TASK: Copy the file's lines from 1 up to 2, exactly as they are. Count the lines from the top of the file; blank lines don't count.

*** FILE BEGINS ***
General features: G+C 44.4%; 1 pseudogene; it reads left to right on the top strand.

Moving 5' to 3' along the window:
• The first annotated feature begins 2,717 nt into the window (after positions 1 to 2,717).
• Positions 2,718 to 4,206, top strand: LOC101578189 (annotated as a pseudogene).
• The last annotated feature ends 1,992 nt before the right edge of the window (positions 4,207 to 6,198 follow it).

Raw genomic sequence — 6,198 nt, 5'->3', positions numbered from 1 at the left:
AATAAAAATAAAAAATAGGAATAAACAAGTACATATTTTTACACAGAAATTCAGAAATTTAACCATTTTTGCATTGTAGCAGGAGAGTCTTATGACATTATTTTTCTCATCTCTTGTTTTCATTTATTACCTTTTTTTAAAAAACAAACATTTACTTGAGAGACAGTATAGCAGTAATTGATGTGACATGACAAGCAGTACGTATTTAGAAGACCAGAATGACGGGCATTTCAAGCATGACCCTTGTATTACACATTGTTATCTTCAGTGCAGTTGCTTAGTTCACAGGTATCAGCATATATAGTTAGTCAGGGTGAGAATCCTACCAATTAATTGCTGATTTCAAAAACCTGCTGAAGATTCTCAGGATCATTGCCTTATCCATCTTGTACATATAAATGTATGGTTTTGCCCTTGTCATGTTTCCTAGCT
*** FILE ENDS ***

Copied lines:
General features: G+C 44.4%; 1 pseudogene; it reads left to right on the top strand.

Moving 5' to 3' along the window: